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Chapter 8

INTRODUCTION TO PRISON LIFE--THE PEMBERTON BUILDING AND ITS OCCUPANTS
--NEAT SAILORS--ROLL CALL--RATIONS AND CLOTHING--CHIVALRIC "CONFISCATION."

I began acquainting myself with my new situation and surroundings.
The building into which I had been conducted was an old tobacco factory,
called the "Pemberton building," possibly from an owner of that name,
and standing on the corner of what I was told were Fifteenth and Carey
streets. In front it was four stories high; behind but three, owing to
the rapid rise of the hill, against which it was built.

It fronted towards the James River and Kanawha Canal, and the James
River--both lying side by side, and only one hundred yards distant,
with no intervening buildings. The front windows afforded a fine view.
To the right front was Libby, with its guards pacing around it on the
sidewalk, watching the fifteen hundred officers confined within its
walls. At intervals during each day squads of fresh prisoners could be
seen entering its dark mouth, to be registered, and searched, and then
marched off to the prison assigned them. We could see up the James River
for a mile or so, to where the long bridges crossing it bounded the view.
Directly in front, across the river, was a flat, sandy plain, said to be
General Winfield Scott's farm, and now used as a proving ground for the
guns cast at the Tredegar Iron Works.

The view down the river was very fine. It extended about twelve miles,
to where a gap in the woods seemed to indicate a fort, which we imagined
to be Fort Darling, at that time the principal fortification defending
the passage of the James.

Between that point and where we were lay the river, in a long, broad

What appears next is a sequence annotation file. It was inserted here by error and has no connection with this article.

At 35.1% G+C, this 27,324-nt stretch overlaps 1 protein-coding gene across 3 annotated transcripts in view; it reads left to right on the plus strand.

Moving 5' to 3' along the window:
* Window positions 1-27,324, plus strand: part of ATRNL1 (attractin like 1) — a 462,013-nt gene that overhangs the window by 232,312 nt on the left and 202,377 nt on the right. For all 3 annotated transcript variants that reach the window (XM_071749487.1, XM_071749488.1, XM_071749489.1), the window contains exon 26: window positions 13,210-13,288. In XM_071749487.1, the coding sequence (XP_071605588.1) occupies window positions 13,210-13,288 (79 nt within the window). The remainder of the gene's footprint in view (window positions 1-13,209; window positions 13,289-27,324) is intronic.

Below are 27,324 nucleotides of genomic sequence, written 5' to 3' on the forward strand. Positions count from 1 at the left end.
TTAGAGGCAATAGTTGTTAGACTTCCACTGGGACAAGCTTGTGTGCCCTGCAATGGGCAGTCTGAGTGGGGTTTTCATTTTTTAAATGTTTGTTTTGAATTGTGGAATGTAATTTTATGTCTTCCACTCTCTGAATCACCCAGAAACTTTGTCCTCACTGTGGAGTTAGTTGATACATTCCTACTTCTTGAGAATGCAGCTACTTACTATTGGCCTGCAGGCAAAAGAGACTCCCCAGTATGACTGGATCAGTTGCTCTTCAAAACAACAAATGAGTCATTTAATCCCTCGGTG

mirror-like expanse, like a pretty little inland lake. Occasionally a
busy little tug would bustle up or down, a gunboat move along with
noiseless dignity, suggestive of a reserved power, or a schooner beat
lazily from one side to the other. But these were so few as to make even
more pronounced the customary idleness that hung over the scene. The
tug's activity seemed spasmodic and forced--a sort of protest against the
gradually increasing lethargy that reigned upon the bosom of the waters
--the gunboat floated along as if performing a perfunctory duty, and the
schooners sailed about as if tired of remaining in one place. That
little stretch of water was all that was left for a cruising ground.
Beyond Fort Darling the Union gunboats lay, and the only vessel that
passed the barrier was the occasional flag-of-truce steamer.

The basement of the building was occupied as a store-house for the
taxes-in-kind which the Confederate Government collected. On the first
floor were about five hundred men. On the second floor--where I was
--were about four hundred men. These were principally from the First
Division, First Corps distinguished by a round red patch on their caps;
First Division, Second Corps, marked by a red clover leaf; and the First
Division, Third Corps, who wore a red diamond. They were mainly
captured at Gettysburg and Mine Run. Besides these there was a
considerable number from the Eighth Corps, captured at Winchester, and a
large infusion of Cavalry-First, Second and Third West Virginia--taken
in Averill's desperate raid up the Virginia Valley, with the Wytheville
Salt Works as an objective.

On the third floor were about two hundred sailors and marines, taken in
the gallant but luckless assault upon the ruins of Fort Sumter, in the
September previous. They retained the discipline of the ship in their
quarters, kept themselves trim and clean, and their floor as white as a
ship's deck. They did not court the society of the "sojers" below, whose
camp ideas of neatness differed from theirs. A few old barnacle-backs
always sat on guard around the head of the steps leading from the lower
rooms. They chewed tobacco enormously, and kept their mouths filled with
the extracted juice. Any luckless "sojer" who attempted to ascend the
stairs usually returned in haste, to avoid the deluge of the filthy
liquid.

For convenience in issuing rations we were divided into messes of twenty,
each mess electing a Sergeant as its head, and each floor electing a
Sergeant-of-the-Floor, who drew rations and enforced what little
discipline was observed.

Though we were not so neat as the sailors above us, we tried to keep our
quarters reasonably clean, and we washed the floor every morning; getting
down on our knees and rubbing it clean and dry with rags. Each mess
detailed a man each day to wash up the part of the floor it occupied,
and he had to do this properly or no ration would be given him. While
the washing up was going on each man stripped himself and made close
examination of his garments for the body-lice, which otherwise would have